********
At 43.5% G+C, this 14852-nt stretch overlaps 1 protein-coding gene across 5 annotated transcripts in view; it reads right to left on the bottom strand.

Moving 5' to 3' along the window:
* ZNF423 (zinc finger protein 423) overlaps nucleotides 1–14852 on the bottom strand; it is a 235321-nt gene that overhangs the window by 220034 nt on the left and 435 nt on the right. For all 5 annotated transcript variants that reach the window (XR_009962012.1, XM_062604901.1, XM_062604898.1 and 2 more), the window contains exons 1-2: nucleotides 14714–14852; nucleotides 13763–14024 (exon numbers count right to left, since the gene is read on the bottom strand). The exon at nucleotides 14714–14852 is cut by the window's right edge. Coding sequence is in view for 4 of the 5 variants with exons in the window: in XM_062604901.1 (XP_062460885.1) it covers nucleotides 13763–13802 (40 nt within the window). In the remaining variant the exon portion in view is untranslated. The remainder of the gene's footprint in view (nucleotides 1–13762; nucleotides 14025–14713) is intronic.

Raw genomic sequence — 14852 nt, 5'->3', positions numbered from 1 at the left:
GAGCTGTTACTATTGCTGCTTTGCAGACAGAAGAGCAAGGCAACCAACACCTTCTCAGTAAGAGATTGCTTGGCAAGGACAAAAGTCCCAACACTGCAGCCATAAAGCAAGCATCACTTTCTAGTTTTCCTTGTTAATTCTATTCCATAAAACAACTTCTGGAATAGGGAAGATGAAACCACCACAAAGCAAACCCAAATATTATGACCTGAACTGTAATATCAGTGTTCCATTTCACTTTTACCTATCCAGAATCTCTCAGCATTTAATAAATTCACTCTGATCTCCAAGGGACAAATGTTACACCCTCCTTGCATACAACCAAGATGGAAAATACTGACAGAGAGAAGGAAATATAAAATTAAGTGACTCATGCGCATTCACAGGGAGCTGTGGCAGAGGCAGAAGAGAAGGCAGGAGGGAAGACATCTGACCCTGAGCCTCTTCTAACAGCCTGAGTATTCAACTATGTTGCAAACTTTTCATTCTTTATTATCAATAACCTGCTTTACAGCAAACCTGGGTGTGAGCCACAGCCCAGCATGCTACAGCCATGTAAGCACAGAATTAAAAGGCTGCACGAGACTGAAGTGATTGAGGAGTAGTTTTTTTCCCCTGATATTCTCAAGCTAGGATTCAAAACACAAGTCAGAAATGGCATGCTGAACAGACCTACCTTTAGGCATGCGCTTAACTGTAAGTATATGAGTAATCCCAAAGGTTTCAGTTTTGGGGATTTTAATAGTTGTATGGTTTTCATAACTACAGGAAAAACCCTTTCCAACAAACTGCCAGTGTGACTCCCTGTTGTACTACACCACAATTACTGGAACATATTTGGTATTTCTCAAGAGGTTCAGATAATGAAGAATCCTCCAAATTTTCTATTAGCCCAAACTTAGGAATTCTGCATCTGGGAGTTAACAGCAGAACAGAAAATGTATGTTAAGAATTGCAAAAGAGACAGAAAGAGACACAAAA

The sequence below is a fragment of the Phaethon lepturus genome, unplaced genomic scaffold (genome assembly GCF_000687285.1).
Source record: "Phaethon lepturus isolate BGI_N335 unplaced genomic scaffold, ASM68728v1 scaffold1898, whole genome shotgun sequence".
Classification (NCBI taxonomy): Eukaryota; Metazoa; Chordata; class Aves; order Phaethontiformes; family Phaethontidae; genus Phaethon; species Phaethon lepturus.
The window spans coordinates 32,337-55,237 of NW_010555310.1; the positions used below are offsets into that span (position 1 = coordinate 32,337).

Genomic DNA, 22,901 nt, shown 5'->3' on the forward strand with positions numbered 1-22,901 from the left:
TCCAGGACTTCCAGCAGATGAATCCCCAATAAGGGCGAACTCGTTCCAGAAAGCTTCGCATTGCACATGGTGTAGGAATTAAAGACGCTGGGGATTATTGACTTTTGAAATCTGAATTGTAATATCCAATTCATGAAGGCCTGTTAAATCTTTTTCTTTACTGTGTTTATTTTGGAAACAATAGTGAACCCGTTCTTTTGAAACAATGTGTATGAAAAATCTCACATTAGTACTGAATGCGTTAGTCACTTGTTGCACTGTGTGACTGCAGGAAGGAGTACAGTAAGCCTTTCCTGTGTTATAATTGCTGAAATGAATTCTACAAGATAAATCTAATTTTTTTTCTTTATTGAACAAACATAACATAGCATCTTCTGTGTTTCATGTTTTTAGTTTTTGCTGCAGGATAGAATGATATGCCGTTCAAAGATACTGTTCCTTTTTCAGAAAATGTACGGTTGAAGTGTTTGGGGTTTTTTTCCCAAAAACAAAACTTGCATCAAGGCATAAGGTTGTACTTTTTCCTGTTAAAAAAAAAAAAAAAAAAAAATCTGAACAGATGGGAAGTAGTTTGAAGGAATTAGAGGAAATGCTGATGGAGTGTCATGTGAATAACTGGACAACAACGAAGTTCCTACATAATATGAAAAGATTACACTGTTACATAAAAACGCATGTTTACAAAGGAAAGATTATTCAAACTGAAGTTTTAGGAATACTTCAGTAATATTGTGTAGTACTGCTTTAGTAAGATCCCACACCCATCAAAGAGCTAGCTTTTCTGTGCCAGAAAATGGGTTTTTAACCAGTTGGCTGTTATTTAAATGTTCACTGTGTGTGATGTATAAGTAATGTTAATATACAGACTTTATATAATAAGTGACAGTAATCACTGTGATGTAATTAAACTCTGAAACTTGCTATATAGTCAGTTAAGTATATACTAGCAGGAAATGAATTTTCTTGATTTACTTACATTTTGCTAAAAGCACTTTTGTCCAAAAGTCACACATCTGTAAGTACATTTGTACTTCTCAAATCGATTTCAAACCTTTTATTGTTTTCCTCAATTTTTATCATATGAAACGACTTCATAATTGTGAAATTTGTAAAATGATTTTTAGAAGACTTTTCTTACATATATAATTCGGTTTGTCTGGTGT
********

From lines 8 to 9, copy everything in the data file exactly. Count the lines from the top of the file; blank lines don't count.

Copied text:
Classification (NCBI taxonomy): Eukaryota; Metazoa; Chordata; class Aves; order Phaethontiformes; family Phaethontidae; genus Phaethon; species Phaethon lepturus.
The window spans coordinates 32,337-55,237 of NW_010555310.1; the positions used below are offsets into that span (position 1 = coordinate 32,337).